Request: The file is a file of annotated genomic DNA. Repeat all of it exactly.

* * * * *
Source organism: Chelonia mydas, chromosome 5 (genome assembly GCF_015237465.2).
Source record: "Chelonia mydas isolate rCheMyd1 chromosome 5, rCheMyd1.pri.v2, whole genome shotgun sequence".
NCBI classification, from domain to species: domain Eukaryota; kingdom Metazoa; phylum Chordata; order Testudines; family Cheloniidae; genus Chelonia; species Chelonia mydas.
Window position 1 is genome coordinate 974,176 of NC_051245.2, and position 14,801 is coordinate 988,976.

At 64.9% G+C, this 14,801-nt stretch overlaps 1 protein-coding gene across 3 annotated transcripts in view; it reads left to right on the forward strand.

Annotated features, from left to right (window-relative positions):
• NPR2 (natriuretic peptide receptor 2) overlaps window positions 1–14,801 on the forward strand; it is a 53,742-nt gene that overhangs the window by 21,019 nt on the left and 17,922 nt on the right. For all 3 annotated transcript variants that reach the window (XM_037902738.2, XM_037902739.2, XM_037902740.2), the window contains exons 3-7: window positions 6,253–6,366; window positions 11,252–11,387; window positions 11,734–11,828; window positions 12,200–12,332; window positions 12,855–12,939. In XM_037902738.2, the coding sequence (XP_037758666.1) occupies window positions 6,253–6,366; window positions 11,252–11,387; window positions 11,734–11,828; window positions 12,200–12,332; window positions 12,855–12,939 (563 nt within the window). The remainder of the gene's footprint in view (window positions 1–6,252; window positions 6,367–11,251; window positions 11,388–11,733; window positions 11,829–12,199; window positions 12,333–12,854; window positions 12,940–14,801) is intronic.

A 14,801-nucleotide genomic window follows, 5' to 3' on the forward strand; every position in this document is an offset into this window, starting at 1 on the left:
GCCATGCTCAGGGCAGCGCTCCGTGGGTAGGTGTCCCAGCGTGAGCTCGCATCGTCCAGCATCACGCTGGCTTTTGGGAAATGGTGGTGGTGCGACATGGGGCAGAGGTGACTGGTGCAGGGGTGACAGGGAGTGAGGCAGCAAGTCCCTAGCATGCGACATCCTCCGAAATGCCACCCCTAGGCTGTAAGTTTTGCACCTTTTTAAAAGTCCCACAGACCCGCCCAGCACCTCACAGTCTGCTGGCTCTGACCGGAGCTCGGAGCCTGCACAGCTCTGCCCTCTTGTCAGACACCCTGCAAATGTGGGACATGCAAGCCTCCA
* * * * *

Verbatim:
Source organism: Chelonia mydas, chromosome 5 (genome assembly GCF_015237465.2).
Source record: "Chelonia mydas isolate rCheMyd1 chromosome 5, rCheMyd1.pri.v2, whole genome shotgun sequence".
NCBI classification, from domain to species: domain Eukaryota; kingdom Metazoa; phylum Chordata; order Testudines; family Cheloniidae; genus Chelonia; species Chelonia mydas.
Window position 1 is genome coordinate 974,176 of NC_051245.2, and position 14,801 is coordinate 988,976.

At 64.9% G+C, this 14,801-nt stretch overlaps 1 protein-coding gene across 3 annotated transcripts in view; it reads left to right on the forward strand.

Annotated features, from left to right (window-relative positions):
• NPR2 (natriuretic peptide receptor 2) overlaps window positions 1–14,801 on the forward strand; it is a 53,742-nt gene that overhangs the window by 21,019 nt on the left and 17,922 nt on the right. For all 3 annotated transcript variants that reach the window (XM_037902738.2, XM_037902739.2, XM_037902740.2), the window contains exons 3-7: window positions 6,253–6,366; window positions 11,252–11,387; window positions 11,734–11,828; window positions 12,200–12,332; window positions 12,855–12,939. In XM_037902738.2, the coding sequence (XP_037758666.1) occupies window positions 6,253–6,366; window positions 11,252–11,387; window positions 11,734–11,828; window positions 12,200–12,332; window positions 12,855–12,939 (563 nt within the window). The remainder of the gene's footprint in view (window positions 1–6,252; window positions 6,367–11,251; window positions 11,388–11,733; window positions 11,829–12,199; window positions 12,333–12,854; window positions 12,940–14,801) is intronic.

A 14,801-nucleotide genomic window follows, 5' to 3' on the forward strand; every position in this document is an offset into this window, starting at 1 on the left:
GCCATGCTCAGGGCAGCGCTCCGTGGGTAGGTGTCCCAGCGTGAGCTCGCATCGTCCAGCATCACGCTGGCTTTTGGGAAATGGTGGTGGTGCGACATGGGGCAGAGGTGACTGGTGCAGGGGTGACAGGGAGTGAGGCAGCAAGTCCCTAGCATGCGACATCCTCCGAAATGCCACCCCTAGGCTGTAAGTTTTGCACCTTTTTAAAAGTCCCACAGACCCGCCCAGCACCTCACAGTCTGCTGGCTCTGACCGGAGCTCGGAGCCTGCACAGCTCTGCCCTCTTGTCAGACACCCTGCAAATGTGGGACATGCAAGCCTCCA